What is proctitis?

Proctitis is an inflammatory condition of the inner lining (mucosa) of the rectum (lowest part of the large instestine). Males and females tend to be equally affected and no age group is excluded.

What is the cause of proctitis?

The actual cause is unknown. Most cases of proctitis are part of the spectrum of chronic inflammatory bowel diseases of which ulcerative colitis and Crohn’s disease are examples. Others may be due to infectious agents, some of which may be sexually transmitted. Inflammation following radiotherapy to pelvic organs is also a cause of proctitis (radiation proctitis). 

What are the effects of proctitis?

Non-specific proctitis involves the rectum above the anus and spreads for a variable distance upwards and is like a “burn” of the bowel lining. Crohn’s proctitis varies from small scattered ulcers through to deep, large, irregularly placed ulcers. Radiation proctitis tends to occur next to the organ that was irradiated. For example, the inflammation is close to the anus after prostate cancer irradiation and higher up after radiation for cervix cancer. The effects of radiotherapy vary from burn-like damage to discrete bleeding areas due to the development of multiple small fragile abnormal blood vessels.

What are the symptoms of proctitis?

The main symptoms are the need to pass a lot of stools (frequency) or the need to pass stools in a hurry (urgency), passage of blood and mucus, and looseness of stool, although some of these symptoms may be absent. Pain in either the lower abdomen or anus can sometimes occur. Because bleeding is a major symptom of proctitis, anaemia (low blood count) may result. Depending on the cause, the symptoms may last several days, weeks or years, continuously or intermittently.

Can other problems occur with proctitis?

It is very rare for other symptoms to occur with non-specific proctitis. Radiation proctitis may be associated with symptoms related to the original cancer if it recurs.

How is proctitis diagnosed?

The diagnosis is based on the clinical features and the appearance of the bowel lining at sigmoidoscopy. Colonoscopy is sometimes undertaken to exclude more extensive inflammation. There are no diagnostic blood tests. Biopsies may be helpful and bacteriology cultures may reveal the cause in infectious proctitis. Sigmoidoscopy is necessary to exclude other conditions which may mimic proctitis, such as rectal cancer or haemorrhoids.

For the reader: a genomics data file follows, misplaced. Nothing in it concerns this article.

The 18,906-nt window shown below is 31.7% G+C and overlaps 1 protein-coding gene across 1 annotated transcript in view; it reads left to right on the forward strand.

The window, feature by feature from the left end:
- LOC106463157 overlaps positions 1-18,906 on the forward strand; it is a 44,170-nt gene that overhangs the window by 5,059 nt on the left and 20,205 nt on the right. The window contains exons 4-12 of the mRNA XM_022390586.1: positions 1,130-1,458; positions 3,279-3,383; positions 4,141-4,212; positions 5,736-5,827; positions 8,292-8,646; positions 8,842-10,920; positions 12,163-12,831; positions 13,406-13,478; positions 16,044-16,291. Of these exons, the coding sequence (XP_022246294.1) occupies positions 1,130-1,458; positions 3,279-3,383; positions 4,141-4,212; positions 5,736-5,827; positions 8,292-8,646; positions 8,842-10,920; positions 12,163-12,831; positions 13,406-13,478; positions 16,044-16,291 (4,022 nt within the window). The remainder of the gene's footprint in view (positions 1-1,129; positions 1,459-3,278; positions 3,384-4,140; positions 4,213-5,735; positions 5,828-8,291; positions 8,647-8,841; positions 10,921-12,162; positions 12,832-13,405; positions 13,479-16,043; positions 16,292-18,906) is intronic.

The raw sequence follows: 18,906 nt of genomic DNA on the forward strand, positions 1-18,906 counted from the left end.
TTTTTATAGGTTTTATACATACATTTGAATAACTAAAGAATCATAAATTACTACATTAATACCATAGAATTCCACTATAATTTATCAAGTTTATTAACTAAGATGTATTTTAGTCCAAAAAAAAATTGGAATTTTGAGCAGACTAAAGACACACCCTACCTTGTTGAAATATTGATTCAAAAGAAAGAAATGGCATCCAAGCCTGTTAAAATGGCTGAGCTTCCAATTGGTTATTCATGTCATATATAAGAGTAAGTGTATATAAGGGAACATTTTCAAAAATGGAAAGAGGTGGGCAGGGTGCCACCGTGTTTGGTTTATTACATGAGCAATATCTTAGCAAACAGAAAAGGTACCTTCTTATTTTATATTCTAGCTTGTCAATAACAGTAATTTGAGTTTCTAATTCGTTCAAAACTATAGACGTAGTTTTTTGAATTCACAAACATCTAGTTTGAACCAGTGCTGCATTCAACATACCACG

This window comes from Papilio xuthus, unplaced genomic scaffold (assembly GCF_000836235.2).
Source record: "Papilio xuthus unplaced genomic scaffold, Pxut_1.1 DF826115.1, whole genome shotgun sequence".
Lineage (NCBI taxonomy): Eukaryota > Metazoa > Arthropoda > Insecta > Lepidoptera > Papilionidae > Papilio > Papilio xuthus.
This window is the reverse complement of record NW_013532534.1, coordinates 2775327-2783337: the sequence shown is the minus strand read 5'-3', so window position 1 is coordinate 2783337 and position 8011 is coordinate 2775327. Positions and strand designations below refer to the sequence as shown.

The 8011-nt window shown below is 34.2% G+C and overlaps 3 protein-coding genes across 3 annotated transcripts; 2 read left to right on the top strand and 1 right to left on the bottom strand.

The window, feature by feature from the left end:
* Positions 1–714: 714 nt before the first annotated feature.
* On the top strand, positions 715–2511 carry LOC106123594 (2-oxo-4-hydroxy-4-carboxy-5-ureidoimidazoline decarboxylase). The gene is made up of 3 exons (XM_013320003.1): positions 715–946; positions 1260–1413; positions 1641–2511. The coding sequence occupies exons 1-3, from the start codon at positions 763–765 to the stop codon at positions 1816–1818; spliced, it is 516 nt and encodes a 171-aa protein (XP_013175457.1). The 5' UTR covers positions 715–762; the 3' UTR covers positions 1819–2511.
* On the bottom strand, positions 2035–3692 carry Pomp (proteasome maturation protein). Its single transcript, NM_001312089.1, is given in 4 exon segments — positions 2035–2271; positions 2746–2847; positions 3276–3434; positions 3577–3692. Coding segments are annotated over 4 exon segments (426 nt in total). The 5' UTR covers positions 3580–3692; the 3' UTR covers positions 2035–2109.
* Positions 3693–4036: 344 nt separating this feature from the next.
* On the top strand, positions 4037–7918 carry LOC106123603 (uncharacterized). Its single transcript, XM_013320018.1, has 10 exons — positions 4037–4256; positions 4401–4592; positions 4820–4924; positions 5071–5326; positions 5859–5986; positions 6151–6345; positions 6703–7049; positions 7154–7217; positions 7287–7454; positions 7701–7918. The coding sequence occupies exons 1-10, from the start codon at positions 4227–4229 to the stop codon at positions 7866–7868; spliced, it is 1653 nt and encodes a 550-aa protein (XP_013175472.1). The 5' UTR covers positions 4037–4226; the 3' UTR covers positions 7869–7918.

How is proctitis treated?

The treatment is usually medical. It is only in rare circumstances that surgery is necessary. Non-specific proctitis is frequently treated with suppositories or rectal foam containing cortisone compounds. Occasionally cortisone enemas are used. Failure to respond to “local” treatment may require the use of tablets of salazopyrin or related compounds, and occasionally oral prednisone. Infective proctitis may resolve spontaneously (without treatment) but if a particular germ is isolated then a course of the appropriate antibiotic is indicated. Radiation proctitis is difficult to treat and troublesome bleeding can be improved with instillation of formalin-soaked packs in the rectum, or laser ablation of the bleeding points. Rarely surgical removal of part or all of the rectum is undertaken for intractable, severe bleeding due to radiation proctitis.

Who should look after my proctitis?

A specialist with an interest in inflammatory bowel disease and conditions involving the rectum is an appropriate person to look after you. The members of the Colorectal Surgical Society of Australia and New Zealand have this expertise.

What about the future?

Proctitis is usually a “nuisance” rather than a serious problem and frequently has no effect on your health. About 10% of patients with non-specific proctitis go on to develop more extensive ulcerative colitis, but mostly the condition runs a course over years with variable symptom-free periods punctuated with exacerbations of inflammation and usually the condition eventually “burns out”. Crohn’s proctitis may remain confined to the rectum. However, sometimes it is the first manifestation of a condition that can affect other parts of the large or small bowel, or anus. Radiation proctitis is frequent during or within the first few weeks of receiving pelvic radiotherapy and very often completely resolves. However damage following irradiation may appear years after receiving radiotherapy, and may be persistent.